Loading ...
Sorry, an error occurred while loading the content.
 

Re: [bolger] Digest Number 2068 - xylene and CPES

Expand Messages
  • Court Gettel
    I have two comments about xylene and CPES. I think xylene is the chemical I read about awhile back that was frighteningly toxic. If it is, you do NOT want to
    Message 1 of 2 , Jul 1, 2004
      I have two comments about xylene and CPES.

      I think xylene is the chemical I read about awhile back that was frighteningly toxic. If it is, you do NOT want to get any on you at any cost at any time for any reason. It is DEFINITELY worth doing some research about.

      I have an old boat which had a lot of core rot between layers of fibergalss. luckily for me, I was put onto a site called The Rot Doctor. (www.rotdoc.com) He sells CPES. It's not "generic" epoxy plus a lot of solvent. The resin is wood-derived, not petroleum, and consequently bonds much better with wood. Furthermore, it penetrates about 4 times as deeply as the next-best product, under test. I doubt you could match it with a home brew. The other nice thing about The Rot Doctor is that he will answer, thoroughly and well, any questions you email him in less than 24 hours, and he won't stop answering until you stop asking. I suggest you see what he has to say about it before you go through a lot of work for a less-than-good result. I have been using CPES abundantly and have found it to be every bit as good as claimed.

      Regards -

      Court

      --- In bolger@yahoogroups.com, grant corson wrote:
      > Doug, I never heard of xylene, is that something available at a
      hardware
      > store? Sounds great

      Xylene is available at most paint stores. It is one of the ingredients
      in automotive paint reducers. I mention xylene specifically because it
      seems to have the least ill effects on epoxy strength.

      Many other solvents work just as well if all you want to do is make a
      penetrating epoxy. Methyl or denatured alcohol, acetone or just about
      any automotive paint reducer will work fine. I use acrylic enamel
      reducer because I have several gallons stashed away.

      Those of you who were on some of the old egroups boat lists remember a
      product called CPES (clear penetrating epoxy sealant). It had such a
      religous following that to suggest the possibility of making it
      yourself got you verbally assaulted. Turns out it was just generic
      epoxy with about 40% solvent added. The guy made a killing for a few
      years. Can't blame him for that but the CPES cult was reminiscent of
      Wharram catamaran groupies. Weird!

      Doug






      ---------------------------------
      Do you Yahoo!?
      New and Improved Yahoo! Mail - 100MB free storage!

      [Non-text portions of this message have been removed]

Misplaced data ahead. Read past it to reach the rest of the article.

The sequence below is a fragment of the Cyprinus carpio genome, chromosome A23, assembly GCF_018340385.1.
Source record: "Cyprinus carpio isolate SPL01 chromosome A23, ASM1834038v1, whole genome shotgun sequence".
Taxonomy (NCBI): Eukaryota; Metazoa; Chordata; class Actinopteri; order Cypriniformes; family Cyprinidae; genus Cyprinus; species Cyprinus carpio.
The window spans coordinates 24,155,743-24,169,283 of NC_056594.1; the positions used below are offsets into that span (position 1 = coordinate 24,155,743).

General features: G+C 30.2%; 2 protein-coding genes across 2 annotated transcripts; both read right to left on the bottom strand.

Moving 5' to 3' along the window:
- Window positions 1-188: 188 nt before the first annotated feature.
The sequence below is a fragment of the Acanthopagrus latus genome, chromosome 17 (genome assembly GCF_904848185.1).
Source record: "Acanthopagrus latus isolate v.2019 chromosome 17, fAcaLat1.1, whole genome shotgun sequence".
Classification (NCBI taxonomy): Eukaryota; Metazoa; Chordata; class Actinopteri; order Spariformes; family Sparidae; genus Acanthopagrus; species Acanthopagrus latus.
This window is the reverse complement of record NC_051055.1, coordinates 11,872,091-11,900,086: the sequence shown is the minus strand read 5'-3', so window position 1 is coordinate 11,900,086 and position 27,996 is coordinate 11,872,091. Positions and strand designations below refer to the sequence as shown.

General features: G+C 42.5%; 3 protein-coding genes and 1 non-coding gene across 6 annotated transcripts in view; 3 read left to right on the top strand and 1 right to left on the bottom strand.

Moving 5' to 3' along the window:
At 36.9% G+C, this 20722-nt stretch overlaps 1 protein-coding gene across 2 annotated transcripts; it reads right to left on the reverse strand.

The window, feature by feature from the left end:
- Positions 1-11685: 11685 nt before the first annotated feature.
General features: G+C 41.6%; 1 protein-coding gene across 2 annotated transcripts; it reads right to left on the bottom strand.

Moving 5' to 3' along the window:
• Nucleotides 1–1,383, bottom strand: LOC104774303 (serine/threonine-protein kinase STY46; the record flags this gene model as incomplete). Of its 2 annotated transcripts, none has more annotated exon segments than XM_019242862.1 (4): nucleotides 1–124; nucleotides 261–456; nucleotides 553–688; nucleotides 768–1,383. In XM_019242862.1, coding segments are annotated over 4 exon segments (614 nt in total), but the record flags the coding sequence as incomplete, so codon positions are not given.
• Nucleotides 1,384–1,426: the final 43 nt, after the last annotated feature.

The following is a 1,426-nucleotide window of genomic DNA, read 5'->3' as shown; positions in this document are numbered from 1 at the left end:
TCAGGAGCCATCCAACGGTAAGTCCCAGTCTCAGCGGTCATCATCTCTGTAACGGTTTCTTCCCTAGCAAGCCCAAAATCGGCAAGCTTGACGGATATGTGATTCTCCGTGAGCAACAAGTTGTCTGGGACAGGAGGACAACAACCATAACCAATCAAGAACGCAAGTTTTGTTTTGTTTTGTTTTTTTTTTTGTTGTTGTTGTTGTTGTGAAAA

• Dan Burrill
      ... Xylene is a mixture of three closely related compounds: 1,2- 1,3- and 1,4-dimethylbenzene. It s a volatile aromatic hydrocarbon, similar to toluene
      Message 2 of 2 , Jul 2, 2004
        Court Gettel wrote:

        > I think xylene is the chemical I read about awhile back that was frighteningly toxic. If it is, you do NOT want to get any on you at any cost at any time for any reason. It is DEFINITELY worth doing some research about.

        Xylene is a mixture of three closely related compounds: 1,2- 1,3- and
        1,4-dimethylbenzene.

        It's a volatile aromatic hydrocarbon, similar to toluene
        (methylbenzene), or benzene.

        I wouldn't describe it as frighteningly toxic (reserving that for things
        like plutonium salts or cone shell venom), with the proper precautions
        (well ventilated working area, gloves, coveralls, goggles, no smoking or
        naked flames) it sohuld be possible to work perfectly safely with it,
        especially since those are the kind of precautions I'd take for working
        with large quantities of epoxy, glass fibre, and wood anyway. The
        biggest dangers from xylene are breathing large quantities of vapours in
        a confined space, and setting light to the vapours. I'd actually be more
        worried about having somewhere suitable to store it in any quantity
        (more than a couple of litres), than actually using the stuff.

        Here are a couple of pages with more information:

        http://en.wikipedia.org/wiki/Xylene

        http://www.atsdr.cdc.gov/tfacts71.html

        Pretty much anything you use to build a boat will have the potential to
        cause health problems, but most of the time they only require a few
        simple precautions to ensure that problems can be avoided. Whenever I
        contemplate using a particular material or method of construction,
        safety always gets some thought, as I intend to complete my project
        whilst retaining all of my fingers, both of my eyes, and as many of my
        mental faculties as I possessed at the start.

        Dan
      Your message has been successfully submitted and would be delivered to recipients shortly.